The Romanian cuisine blends multiple and diverse influences modified in the course of the centuries. It is the reflection of other manifestations of the turbulent life of this great country, which is at the crossroads of diverse cultures and traditions.
Romanian cuisine undoubtedly has a Balkan origin, although it has developed very particular characteristics due to three main causes: the marked influence of Russian and Turkish cuisine, the echoes of Western gastronomy, especially the Hungarian and French ones, and a large amount of variety of products derived from the fertility of this land.
Mouth-Watering Dishes Found Nowhere Else
In recent years, this country went through major economic and social reforms. That said, thousands of satisfied visitors returned home from now famous provocative Bucharest stag parties with stories of mouth-watering menus. Today we will cover some of the most famous dishes and drinks that folks of this amazing country love to enjoy and maybe fuel your own desire to visit this nation.
What we can find on most plates of this country is a product of a pure tradition, deeply rooted in the tastes of shepherds and peasants. The dish called Mâmâligâ is a kind of corn flour polenta that is still being cooked in a copper bowl. It can be seasoned with butter or cheese or with cream to serve as an accompaniment to other dishes.
The Romanians usually start the meal with the Gustâri, to continue with some tasty soups, generally of Balkan origin, based on meat. Mititei is very popular, very spicy sausages made with the meat of various kinds and usually grilled for the best taste.
A dish of Moldovan origin that is also welcomed in Romania is the Sârmale, cabbage rolls in brine with minced meat, rice and spices. They are found in many restaurants in Bucharest. More complicated and very tasty specialties are the Musaka prepared with minced meat, tomato and aubergine layered on top and baked.
The Pastramă is made of beef, pork or smoked goat. Or the very spicy Piftia that is very unique kind of jelly pork pie. And the Drobo, typical dish for the Easter holiday, based on meat and lamb slaughter is also a permanent member of any restaurant menu that you can find in any city.
The culinary tradition of Transylvania is present in Romanian cuisine, especially with the famous Varza a la Cluj - Napoca, a delicious baked dish made with cabbage leaves in brine layered. Alternating with other minced meat, and roasted pork seasoned with pepper, tarragon, savory and paper.
As a country that has a coastline, the Danube, as well as many mountain ranges, Romania has in its culinary tradition a series of magnificent dishes based on fish. Among the river fish, the most common is the carp and the most appreciated specialty is "carp la pro tab", or, what is the same, roasted carp, but also prepared in soup, marinated, stuffed with crushed nuts, currants, aromatic herbs and cooked in the oven or stewed with oil and tomato.
There are also delicious Rací, freshwater prawns stewed in vinegar, flavored and served with crushed walnut, garlic, and oil or rice. The caviar of the Danube sturgeon is also splendid.
The only problem for cheese lovers will be that they will not know which one to choose since Romania is a country that traditionally embraces the cheese industry. Both sheep, cow or buffalo. Among the best known are Brânzá de Burduf, sheep's cheese cured in fir bark. Or the Urda, sweet sheep cheese that comes as a perfect addition to wine tasting.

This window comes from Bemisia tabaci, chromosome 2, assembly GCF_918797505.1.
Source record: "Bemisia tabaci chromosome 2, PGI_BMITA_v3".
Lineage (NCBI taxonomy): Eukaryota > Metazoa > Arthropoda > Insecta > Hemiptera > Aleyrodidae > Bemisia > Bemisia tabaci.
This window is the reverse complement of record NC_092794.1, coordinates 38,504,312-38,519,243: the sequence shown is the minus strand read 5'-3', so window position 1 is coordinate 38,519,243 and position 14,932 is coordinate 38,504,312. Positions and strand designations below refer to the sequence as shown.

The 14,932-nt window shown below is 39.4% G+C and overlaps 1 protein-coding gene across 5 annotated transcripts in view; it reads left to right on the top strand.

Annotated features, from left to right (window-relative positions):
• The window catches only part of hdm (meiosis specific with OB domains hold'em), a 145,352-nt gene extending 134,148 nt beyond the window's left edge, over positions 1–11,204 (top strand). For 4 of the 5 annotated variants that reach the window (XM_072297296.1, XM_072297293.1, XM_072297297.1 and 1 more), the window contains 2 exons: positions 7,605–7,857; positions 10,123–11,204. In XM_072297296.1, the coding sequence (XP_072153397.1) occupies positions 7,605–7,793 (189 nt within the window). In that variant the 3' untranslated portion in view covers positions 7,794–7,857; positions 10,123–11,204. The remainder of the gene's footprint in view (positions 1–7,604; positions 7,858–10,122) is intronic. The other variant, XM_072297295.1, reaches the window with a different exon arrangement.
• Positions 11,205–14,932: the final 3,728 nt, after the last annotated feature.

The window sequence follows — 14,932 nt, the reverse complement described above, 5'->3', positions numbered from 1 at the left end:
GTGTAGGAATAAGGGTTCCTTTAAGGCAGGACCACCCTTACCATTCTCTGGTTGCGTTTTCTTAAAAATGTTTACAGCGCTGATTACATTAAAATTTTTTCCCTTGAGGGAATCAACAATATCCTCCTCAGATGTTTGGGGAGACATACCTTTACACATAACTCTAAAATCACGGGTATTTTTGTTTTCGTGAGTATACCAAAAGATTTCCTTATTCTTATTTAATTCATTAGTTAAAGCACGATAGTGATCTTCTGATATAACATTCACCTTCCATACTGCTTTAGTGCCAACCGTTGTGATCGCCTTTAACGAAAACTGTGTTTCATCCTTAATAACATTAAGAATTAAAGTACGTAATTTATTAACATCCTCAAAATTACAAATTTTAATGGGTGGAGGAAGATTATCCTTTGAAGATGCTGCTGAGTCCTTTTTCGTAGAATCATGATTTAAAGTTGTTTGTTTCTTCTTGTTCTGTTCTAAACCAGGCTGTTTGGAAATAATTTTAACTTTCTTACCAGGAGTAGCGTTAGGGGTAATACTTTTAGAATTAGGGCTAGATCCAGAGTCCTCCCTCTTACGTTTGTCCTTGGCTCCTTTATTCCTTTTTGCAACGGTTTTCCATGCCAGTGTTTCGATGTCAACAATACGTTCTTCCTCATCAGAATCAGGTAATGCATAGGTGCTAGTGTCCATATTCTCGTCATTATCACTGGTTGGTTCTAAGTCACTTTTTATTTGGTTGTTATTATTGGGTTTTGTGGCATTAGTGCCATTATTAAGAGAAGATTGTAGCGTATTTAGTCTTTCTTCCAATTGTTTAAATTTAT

As for the pastry, in Romanian cuisine, we find all the matches and variety of Central European kitchen. The Placenta is a kind of puff pastry, and can be prepared in many different ways; of cheese (cut brânzâ) or pumpkin (cut Doleac).
The specialties in the region of Oltenia; of apple jam (cu mer); of nuts and apple (baklava); or of almonds and apple (serialise). The Dulceata, a confection offered to the visitor upon entering a house, is the symbol of Romanian hospitality.
Drinks from Romania
The typical drink of Romania and also the favorite of the Romanians is the Tunica. Plum brandy is Romanians’ favorite aperitif. The Romanian beer is a welcome drink, but the real pride of the country can be found among its wineries. There is an excellent choice for a wide variety and quality.
The traditional cultivation of the wine in Romania dates back to the time of the Dacians, and since then retains an indigenous strain that produces a white wine called Itasca, although it has also been possible to obtain a black variant. As for the other types, the wines produced are typical of the areas where the influence of the Habsburg Empire is noticed: Cabernet, Merlot, and Riesling, especially.
There are some of the typical Romanian drinks, such as Tunica and different wines. A suitable land and a lot of effort have resulted in the creation or revaluation of prestigious labels, such as Cot-Nari. It's friendly white wine of very ancient origin produced in Moldova. Wallachia is the homeland of Dragasani, a dry white wine known in Europe since the late nineteenth century. In Transylvania, fruity wines are given and one of the best is the Minis, a strong one with red ruby color. Dobrudja, on the other hand, is known for the red Murfatlar, one of the stars of Romanian winemaking.
In any case, it must be said that the country suffers a technological gap since 1989, and wines, in general, have a very unequal quality. Yes, the grapes continue to be of high quality nevertheless.
As for other drinks, Turkish coffee is not always easy to find. It is more common to find bars and restaurants where espresso coffee is served. And don't forget that Romanians appreciate a good cup of tea at any time of the day.
You may also like